A prospective randomized multi-center trial was initiated comparing PCR-based preemptive and empirical antifungal therapy with AmBisome in patients after allogeneic stem cell transplantation.
A total of 408 patients were randomized at the time of transplant to the antifungal treatment strategy. PCR screening was planned twice weekly during stay in hospital and once weekly after discharge until day 100 post-transplantation. Antifungal prophylaxis consisted of up to 200 mg fluconazole/day. Antifungal therapy was initiated in the PCR group in PCR+ patients with signs of infection and patients with 2 consecutive positive PCR results, and in the empirical treatment group (group B) after 120 hours of febrile neutropenia not responding to broad-spectrum antibacterial therapy. Antifungal treatment consisted of AmBisome at 3 mg/kg for 3 days (loading dose) followed by AmBisome at 1 mg/kg in clinically stable patients, AmBisome at 3 mg/kg was continued in clinically unstable patients. Treatment was stopped according to pre-defined study rules.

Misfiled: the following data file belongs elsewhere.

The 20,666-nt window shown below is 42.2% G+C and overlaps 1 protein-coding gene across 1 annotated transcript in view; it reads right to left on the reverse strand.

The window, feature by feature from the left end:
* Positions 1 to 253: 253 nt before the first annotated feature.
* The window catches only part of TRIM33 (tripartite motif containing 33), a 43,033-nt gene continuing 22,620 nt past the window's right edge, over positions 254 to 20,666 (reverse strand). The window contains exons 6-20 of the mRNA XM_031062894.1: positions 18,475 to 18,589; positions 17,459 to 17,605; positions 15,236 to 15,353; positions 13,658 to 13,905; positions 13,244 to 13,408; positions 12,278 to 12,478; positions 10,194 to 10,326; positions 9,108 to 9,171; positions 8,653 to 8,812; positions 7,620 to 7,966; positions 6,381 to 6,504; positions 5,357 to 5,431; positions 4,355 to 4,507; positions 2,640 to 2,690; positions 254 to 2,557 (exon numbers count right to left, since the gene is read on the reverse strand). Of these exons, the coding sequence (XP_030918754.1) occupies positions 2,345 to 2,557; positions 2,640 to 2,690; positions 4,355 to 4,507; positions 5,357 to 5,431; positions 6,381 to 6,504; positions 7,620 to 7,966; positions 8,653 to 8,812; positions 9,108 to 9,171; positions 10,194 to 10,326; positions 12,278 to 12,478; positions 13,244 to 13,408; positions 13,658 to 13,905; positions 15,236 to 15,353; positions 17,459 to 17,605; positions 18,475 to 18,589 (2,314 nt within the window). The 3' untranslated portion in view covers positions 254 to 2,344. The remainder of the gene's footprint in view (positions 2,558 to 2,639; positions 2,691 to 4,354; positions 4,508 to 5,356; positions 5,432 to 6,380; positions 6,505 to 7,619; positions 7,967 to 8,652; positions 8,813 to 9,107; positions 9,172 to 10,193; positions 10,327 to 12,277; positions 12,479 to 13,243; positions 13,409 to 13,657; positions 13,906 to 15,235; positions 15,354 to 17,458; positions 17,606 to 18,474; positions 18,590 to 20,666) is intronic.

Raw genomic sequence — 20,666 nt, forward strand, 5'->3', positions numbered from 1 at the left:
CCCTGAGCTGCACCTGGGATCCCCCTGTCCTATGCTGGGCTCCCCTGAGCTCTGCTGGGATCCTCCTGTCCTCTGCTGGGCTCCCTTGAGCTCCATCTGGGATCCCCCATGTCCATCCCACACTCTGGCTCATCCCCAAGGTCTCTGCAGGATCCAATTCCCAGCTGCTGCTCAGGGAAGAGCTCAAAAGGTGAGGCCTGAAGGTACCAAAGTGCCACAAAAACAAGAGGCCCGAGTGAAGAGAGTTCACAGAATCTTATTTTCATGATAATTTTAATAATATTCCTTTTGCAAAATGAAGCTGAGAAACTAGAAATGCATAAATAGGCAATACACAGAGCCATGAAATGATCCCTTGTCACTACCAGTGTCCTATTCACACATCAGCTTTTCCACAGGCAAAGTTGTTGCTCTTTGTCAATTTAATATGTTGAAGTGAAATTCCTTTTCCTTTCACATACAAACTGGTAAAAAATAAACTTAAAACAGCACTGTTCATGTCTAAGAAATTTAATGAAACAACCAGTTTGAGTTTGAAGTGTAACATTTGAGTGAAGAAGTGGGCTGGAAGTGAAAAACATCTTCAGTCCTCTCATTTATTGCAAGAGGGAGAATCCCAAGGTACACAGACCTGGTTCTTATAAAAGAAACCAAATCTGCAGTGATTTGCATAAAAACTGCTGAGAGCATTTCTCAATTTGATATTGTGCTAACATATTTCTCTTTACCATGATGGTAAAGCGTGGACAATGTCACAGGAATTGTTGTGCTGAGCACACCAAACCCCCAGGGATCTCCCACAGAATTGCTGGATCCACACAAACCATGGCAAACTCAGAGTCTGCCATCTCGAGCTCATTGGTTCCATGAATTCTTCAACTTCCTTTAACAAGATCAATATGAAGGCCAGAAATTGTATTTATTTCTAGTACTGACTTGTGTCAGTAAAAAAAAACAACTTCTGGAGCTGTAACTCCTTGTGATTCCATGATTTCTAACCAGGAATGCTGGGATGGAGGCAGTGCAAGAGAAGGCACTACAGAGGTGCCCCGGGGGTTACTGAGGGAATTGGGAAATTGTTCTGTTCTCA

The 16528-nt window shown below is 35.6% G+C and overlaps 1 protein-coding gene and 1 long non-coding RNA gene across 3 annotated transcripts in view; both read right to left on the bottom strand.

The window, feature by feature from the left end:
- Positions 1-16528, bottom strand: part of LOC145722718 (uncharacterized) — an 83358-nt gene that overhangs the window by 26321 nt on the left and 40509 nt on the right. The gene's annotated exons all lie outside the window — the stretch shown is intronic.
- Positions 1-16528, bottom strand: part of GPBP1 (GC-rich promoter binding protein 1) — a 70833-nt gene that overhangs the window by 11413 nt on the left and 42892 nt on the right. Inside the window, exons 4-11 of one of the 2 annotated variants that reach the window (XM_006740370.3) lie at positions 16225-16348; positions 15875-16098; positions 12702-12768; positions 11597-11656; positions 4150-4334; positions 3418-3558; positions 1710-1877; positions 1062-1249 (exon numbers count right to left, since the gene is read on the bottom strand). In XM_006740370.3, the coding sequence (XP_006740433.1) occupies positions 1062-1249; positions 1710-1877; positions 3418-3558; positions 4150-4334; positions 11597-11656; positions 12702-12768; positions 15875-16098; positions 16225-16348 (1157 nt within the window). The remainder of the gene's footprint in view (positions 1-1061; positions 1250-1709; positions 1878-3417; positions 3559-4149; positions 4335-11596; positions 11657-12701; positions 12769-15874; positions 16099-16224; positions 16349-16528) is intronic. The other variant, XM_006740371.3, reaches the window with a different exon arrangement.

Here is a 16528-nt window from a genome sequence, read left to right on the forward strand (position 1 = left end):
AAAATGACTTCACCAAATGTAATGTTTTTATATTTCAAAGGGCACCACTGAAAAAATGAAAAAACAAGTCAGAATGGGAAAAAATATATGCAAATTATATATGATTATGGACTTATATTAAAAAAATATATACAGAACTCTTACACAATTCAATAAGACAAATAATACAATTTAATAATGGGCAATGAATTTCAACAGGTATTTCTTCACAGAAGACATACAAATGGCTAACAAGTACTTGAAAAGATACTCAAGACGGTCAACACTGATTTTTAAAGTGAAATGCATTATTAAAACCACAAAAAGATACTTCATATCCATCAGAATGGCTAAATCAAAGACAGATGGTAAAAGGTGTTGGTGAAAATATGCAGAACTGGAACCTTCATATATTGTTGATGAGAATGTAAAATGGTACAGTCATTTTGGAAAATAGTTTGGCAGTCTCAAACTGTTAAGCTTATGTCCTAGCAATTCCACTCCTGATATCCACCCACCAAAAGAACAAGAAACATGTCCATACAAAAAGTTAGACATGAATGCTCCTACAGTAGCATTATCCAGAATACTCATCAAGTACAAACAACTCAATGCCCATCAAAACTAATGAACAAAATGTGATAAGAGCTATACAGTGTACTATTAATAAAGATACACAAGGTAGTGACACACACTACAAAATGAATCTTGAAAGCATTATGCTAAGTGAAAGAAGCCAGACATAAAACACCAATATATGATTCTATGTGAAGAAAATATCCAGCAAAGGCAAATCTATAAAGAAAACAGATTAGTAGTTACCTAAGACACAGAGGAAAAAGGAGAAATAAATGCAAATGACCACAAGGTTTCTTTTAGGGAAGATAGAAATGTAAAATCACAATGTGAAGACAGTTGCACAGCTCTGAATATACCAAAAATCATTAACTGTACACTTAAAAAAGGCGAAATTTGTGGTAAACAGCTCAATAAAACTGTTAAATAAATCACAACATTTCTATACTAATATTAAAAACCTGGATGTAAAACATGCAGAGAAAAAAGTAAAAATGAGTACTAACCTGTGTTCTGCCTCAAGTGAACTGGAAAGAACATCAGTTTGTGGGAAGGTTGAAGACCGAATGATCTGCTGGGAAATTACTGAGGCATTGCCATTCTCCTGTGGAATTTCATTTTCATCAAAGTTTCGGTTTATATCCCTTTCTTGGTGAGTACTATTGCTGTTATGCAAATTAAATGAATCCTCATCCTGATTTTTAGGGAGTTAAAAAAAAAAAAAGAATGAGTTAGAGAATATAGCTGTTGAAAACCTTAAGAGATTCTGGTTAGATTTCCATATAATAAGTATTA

The two arms were well balanced with regard to age, gender, donor type, underlying disease and stage, and conditioning regimens applied. Out of 403 evaluable patients 196 were randomized to group A and 207 to group B. AmBisome therapy was initiated in 109 patients in group A and in 76 patients in group B (P<0.05). Eleven patients in group A and 16 patients in group B developed proven invasive fungal infections (IFI), overall mortality at 100 and 180 days was not different. Survival curves demonstrated a lower mortality until day 30 post-transplantation for patients receiving PCR-based antifungal therapy with AmBisome (deaths in group A, n=4; group B, n=13; P=0.03). During this early time period when regular PCR-screening was performed, only 1 patient in group A (candidiasis) and 5 patients in group B (invasive aspergillosis, n=1; candidiasis, n=4) succumbed to IFI (P=0.1).
This study prospectively compared PCR-based versus empirical antifungal therapy with AmBisome after allogeneic SCT. A reduction in early mortality and a trend for a lower rate of proven invasive fungal infections was documented until day 30 post-transplantation indicating that close fungal PCR monitoring allows to stratify patients at high risk for the subsequent development of invasive fungal infections. Survival at day 100 and 180 post-transplantation was not different.